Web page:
The Union Minister of Coal and Mines, Pralhad Joshi, recently announced India’s plans to stop the import of thermal coal from 2023-2024.
Coal-based power makes up the largest share of power generation in India. However, considering that India has the 5th largest coal reserves in the world, stopping imports is not significant news on its own.
The announcement was made during a two-day brainstorming session organized to come up with a road map for the coal sector in India. The Minister noted that the session was used to think of out-of-the-box solutions to overcome the various bottlenecks of the sector. Ways to achieve the country’s one billion tons of coal production by Coal India Limited (CIL) by FY 2023-24 were also discussed during the session.
Joshi also said that diversifying the coal sector to integrate solar energy generation into the mix would be a good idea. He also proposed a 5 GW solar power target for CIL by FY 2023-24 and that it could diversify into coal gasification with a target of 50 million tons by 2030 to enable a more sustainable energy mix for the country.
These moves could indicate that renewable energy generation is picking up pace in the country. The share of renewable energy has been growing, and it is only a matter of time before it overtakes traditional fossil fuel-based energy.
Separately, the Minister also urged coal companies to place more emphasis on the safety of their coal mine workers and asked them to achieve zero mortality by FY 2023-24.
Previously, Mercom reported that India’s total installed power capacity stood at about 371 GW as of December 31, 2019. Of this, renewables (including large hydro) accounted for about 133.2 GW, up from 122.8 GW last year, an 8.5% rise. Coal power installations still held the top spot with cumulative coal installations at around 198.5 GW or 53.5% of the total mix.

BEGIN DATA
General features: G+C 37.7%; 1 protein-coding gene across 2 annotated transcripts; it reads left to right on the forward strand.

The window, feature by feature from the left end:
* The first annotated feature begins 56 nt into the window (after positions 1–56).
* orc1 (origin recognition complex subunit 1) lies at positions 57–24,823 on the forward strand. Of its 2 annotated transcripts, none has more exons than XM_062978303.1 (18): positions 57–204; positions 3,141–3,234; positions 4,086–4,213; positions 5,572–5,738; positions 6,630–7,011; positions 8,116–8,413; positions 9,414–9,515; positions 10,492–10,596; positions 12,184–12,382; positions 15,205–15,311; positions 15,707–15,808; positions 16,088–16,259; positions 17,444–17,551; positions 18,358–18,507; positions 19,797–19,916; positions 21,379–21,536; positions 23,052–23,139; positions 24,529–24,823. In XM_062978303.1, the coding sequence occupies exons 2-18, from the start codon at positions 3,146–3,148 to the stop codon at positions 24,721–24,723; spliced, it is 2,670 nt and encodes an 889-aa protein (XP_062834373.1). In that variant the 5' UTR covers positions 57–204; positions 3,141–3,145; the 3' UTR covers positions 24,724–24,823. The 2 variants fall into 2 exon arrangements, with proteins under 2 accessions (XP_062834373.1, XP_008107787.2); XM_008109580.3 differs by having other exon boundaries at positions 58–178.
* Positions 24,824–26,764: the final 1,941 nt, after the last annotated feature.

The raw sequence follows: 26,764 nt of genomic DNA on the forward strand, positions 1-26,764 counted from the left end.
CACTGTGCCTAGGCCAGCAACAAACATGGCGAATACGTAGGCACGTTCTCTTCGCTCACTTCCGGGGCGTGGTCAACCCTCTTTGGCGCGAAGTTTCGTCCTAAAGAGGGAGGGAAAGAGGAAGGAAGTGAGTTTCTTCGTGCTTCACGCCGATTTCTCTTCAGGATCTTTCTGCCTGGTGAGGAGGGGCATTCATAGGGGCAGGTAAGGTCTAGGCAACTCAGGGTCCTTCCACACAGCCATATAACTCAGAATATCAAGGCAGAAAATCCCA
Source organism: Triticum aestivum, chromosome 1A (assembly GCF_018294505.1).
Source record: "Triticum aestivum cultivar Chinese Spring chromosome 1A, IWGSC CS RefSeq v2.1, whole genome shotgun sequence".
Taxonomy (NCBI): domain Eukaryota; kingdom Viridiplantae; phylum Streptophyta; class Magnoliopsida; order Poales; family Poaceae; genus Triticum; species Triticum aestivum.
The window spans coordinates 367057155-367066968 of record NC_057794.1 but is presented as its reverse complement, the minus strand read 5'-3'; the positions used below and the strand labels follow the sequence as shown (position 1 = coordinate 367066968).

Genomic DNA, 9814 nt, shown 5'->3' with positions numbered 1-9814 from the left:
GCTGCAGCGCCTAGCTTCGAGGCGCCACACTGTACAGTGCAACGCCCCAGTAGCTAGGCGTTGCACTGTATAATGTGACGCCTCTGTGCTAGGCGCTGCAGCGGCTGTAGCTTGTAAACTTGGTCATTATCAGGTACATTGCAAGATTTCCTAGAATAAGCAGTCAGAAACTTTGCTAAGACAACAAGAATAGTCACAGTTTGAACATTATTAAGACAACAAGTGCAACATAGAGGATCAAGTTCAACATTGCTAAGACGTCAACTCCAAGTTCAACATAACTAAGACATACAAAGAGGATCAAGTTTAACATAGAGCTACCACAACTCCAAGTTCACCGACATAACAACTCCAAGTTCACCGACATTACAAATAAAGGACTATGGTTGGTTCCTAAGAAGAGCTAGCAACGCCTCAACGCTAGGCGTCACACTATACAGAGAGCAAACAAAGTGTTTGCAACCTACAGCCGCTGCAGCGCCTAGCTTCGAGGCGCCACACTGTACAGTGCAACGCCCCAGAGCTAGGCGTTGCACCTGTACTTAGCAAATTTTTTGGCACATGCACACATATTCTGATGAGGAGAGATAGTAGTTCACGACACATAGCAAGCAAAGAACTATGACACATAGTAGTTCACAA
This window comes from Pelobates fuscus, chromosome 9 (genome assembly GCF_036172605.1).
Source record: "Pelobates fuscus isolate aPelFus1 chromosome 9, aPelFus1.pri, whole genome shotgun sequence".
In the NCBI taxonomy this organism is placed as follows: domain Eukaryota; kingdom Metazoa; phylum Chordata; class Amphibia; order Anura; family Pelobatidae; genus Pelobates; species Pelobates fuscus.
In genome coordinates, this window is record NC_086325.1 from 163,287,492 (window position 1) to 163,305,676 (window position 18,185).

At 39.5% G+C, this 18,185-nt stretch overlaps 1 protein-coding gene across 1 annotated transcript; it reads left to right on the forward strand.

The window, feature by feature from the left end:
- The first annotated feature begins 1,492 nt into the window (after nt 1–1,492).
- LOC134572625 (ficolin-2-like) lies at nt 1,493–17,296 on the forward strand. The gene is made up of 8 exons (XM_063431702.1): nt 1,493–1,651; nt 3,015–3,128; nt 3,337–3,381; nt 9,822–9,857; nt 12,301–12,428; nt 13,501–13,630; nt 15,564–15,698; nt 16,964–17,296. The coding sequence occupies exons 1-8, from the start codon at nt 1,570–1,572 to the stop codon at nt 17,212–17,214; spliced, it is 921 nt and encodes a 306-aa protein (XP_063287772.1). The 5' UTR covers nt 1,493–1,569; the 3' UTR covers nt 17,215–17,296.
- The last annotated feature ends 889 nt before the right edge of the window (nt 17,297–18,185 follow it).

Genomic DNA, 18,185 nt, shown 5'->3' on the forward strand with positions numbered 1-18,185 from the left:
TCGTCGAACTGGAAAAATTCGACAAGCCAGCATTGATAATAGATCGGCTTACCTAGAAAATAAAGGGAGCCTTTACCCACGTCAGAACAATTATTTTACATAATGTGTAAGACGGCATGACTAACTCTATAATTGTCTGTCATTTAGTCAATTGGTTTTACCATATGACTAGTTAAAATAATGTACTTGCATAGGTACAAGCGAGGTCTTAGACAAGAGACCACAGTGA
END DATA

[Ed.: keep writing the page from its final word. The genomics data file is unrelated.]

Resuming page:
Thermal power, which includes coal, lignite, gas, and diesel, maintained its stronghold and continued to be the most significant contributor to the country’s power pool. Its cumulative installations rose to 230.7 GW by the end of December 2019, up from 223 GW last year. However, its overall share fell to 62.24% from 63.2% last year, highlighting the progress made by renewable energy capacity additions.
Meanwhile, Prime Minister Narendra Modi’s office recently proposed waiving the Goods and Services Tax (GST) Compensation Cess, (earlier called the Clean Energy Cess which was India’s version of carbon tax) on coal to reduce the financial strain on distribution companies, besides helping the thermal power projects install flue gas desulphurization to curb pollution. This proposal comes amid the mandate to implement flue gas desulphurization at thermal power projects in the country. The resulting investment in the FGD process is expected to result in increased power prices for customers. FGD is the process of removing sulfur dioxide from exhaust flue gases of fossil-fuel power plants, and sulfur oxide emissions from processes like the incineration of waste material.
Nithin is a staff reporter at Mercom India. Previously with Reuters News, he has covered oil, metals and agricultural commodity markets across global markets. He has also covered refinery and pipeline explosions, oil and gas leaks, Atlantic region hurricane developments, and other natural disasters. Nithin holds a Masters Degree in Applied Economics from Christ University, Bangalore and a Bachelor’s Degree in Commerce from Loyola College, Chennai.